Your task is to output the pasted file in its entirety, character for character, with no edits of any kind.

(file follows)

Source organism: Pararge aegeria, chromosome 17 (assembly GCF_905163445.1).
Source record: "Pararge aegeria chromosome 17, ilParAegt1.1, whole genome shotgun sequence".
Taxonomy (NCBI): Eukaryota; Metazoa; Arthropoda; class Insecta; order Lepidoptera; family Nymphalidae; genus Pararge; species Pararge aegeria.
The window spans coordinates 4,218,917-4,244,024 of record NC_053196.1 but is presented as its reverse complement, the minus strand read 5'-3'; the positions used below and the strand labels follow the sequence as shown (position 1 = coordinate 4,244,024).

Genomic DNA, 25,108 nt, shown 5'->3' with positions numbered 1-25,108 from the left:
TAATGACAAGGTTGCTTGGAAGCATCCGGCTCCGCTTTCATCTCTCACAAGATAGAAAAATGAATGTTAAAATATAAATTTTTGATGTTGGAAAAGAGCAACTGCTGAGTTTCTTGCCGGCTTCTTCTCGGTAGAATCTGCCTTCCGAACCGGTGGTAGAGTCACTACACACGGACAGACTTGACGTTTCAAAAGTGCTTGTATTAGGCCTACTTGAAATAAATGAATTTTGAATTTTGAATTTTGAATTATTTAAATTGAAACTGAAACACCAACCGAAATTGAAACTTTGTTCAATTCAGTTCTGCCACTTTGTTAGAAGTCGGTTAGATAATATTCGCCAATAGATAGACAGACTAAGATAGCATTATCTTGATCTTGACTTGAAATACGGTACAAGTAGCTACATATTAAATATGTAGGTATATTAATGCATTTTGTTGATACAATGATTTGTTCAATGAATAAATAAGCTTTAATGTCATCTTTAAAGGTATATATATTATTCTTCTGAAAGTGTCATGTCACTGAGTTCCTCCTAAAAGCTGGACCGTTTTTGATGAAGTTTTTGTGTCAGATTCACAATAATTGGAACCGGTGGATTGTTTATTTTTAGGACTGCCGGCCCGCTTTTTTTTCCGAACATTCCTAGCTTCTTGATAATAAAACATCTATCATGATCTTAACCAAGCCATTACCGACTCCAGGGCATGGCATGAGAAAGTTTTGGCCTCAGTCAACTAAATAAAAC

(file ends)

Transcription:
Source organism: Pararge aegeria, chromosome 17 (assembly GCF_905163445.1).
Source record: "Pararge aegeria chromosome 17, ilParAegt1.1, whole genome shotgun sequence".
Taxonomy (NCBI): Eukaryota; Metazoa; Arthropoda; class Insecta; order Lepidoptera; family Nymphalidae; genus Pararge; species Pararge aegeria.
The window spans coordinates 4,218,917-4,244,024 of record NC_053196.1 but is presented as its reverse complement, the minus strand read 5'-3'; the positions used below and the strand labels follow the sequence as shown (position 1 = coordinate 4,244,024).

Genomic DNA, 25,108 nt, shown 5'->3' with positions numbered 1-25,108 from the left:
TAATGACAAGGTTGCTTGGAAGCATCCGGCTCCGCTTTCATCTCTCACAAGATAGAAAAATGAATGTTAAAATATAAATTTTTGATGTTGGAAAAGAGCAACTGCTGAGTTTCTTGCCGGCTTCTTCTCGGTAGAATCTGCCTTCCGAACCGGTGGTAGAGTCACTACACACGGACAGACTTGACGTTTCAAAAGTGCTTGTATTAGGCCTACTTGAAATAAATGAATTTTGAATTTTGAATTTTGAATTATTTAAATTGAAACTGAAACACCAACCGAAATTGAAACTTTGTTCAATTCAGTTCTGCCACTTTGTTAGAAGTCGGTTAGATAATATTCGCCAATAGATAGACAGACTAAGATAGCATTATCTTGATCTTGACTTGAAATACGGTACAAGTAGCTACATATTAAATATGTAGGTATATTAATGCATTTTGTTGATACAATGATTTGTTCAATGAATAAATAAGCTTTAATGTCATCTTTAAAGGTATATATATTATTCTTCTGAAAGTGTCATGTCACTGAGTTCCTCCTAAAAGCTGGACCGTTTTTGATGAAGTTTTTGTGTCAGATTCACAATAATTGGAACCGGTGGATTGTTTATTTTTAGGACTGCCGGCCCGCTTTTTTTTCCGAACATTCCTAGCTTCTTGATAATAAAACATCTATCATGATCTTAACCAAGCCATTACCGACTCCAGGGCATGGCATGAGAAAGTTTTGGCCTCAGTCAACTAAATAAAAC